Thursday, March 15, 2012

The Mega-Pastrami Sandwich of DOOM!

Okay, maybe I'm exaggerating a little. But it would just be a LITTLE bit, because dinner tonight was a whole new level of awesomeness. A ton of meat went onto the smoker at around 8AM, and we fed ourselves, the kids, and the neighbors, and still had plenty left. There was a plain brisket, some italian sausages, chicken leg quarters, but the crowning achievement was some amazing pastrami. The entire purpose of firing up the smoker was, in fact, to make pastrami. More specifically, to make my own twist on a pastrami reuben.

So, it isn't -technically- a reuben, but it's close enough.

This beauty was made with sourdough bread instead of rye because I simply adore sourdough. It's got a spread of deli mustard on either piece of bread and bunch of pastrami, which smoked for a full nine hours. Then a little sauerkraut, and some gouda cheese on one side and bread and butter pickles (homemade, of course) on the other. Slip it under a broiler and you will have amazingness.

Pastrami is a fancy way of saying 'smoked pepper-covered corned beef brisket', if you weren't in the know.

Sure, you can do it on rye bread. Sure, you can just use corned beef and not go to the trouble of coating it in black pepper and smoking it for nine hours. But if you have the access to do it, why wouldn't you? Even without access to a smoker, you could slow-cook a corned beef brisket in its juices, some water, and some liquid smoke for a while, then pat dry, roll it in pepper, and put it in the oven to finish off.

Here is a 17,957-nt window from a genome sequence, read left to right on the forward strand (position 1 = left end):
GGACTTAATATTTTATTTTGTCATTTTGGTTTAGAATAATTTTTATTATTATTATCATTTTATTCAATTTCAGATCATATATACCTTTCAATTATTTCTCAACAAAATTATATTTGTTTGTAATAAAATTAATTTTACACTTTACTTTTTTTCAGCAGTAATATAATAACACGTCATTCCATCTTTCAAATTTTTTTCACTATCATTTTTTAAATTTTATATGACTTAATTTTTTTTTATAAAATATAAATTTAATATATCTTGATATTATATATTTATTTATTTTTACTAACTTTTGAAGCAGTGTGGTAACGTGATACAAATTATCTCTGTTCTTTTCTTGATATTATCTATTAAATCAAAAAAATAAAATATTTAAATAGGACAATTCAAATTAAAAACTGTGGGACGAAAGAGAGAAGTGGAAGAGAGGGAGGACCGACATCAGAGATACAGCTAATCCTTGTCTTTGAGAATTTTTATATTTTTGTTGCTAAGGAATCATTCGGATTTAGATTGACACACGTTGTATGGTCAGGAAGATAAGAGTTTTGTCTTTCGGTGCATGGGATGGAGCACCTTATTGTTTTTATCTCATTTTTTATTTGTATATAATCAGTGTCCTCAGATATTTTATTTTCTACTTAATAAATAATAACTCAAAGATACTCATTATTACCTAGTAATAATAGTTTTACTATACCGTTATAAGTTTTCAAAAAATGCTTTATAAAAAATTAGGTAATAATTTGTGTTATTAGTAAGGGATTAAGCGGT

This is Alabama. The only way I was going to get a sammich this awesome was to smoke the pastrami myself.

Sometimes, you just can't help but dream of something awesome, and when you finally make it, it exceeds all expectations. This was one of those days.

A sampler of all the stuff we smoked today. The un-corned brisket has a serious smoke ring, and it got a foil wrap about two hours before the pastrami came off.

Pastrami Not-Quite-A-Reuben Sandwich
  • 1 4-lb corned beef brisket
  • 1/4 cup ground mustard
  • 1 cup black pepper
  • 1/2 oz liquid smoke (if you must cook it indoors)
  • Sourdough bread
  • Sauerkraut
  • Deli-style mustard
  • Sliced gouda cheese
  • Bread and butter pickles

To smoke:
Coat uncooked corned beef brisket with mustard and pepper, cover and allow to rest at least two hours for a crust to form. Smoke for about nine hours with hickory wood, or until probe thermometer reads 165 degrees. Rest at least 15 minutes before slicing thinly.
To cook indoors:
Place brisket in a crock pot, add liquid smoke and a small amount of water. Cover and cook on low for two hours, then remove from liquid and pat dry. Coat with mustard and pepper, then finish in a 250-300 degree oven (as low as it will go) until an internal probe thermometer reads 165 degrees. Rest at least 15 minutes before slicing thinly.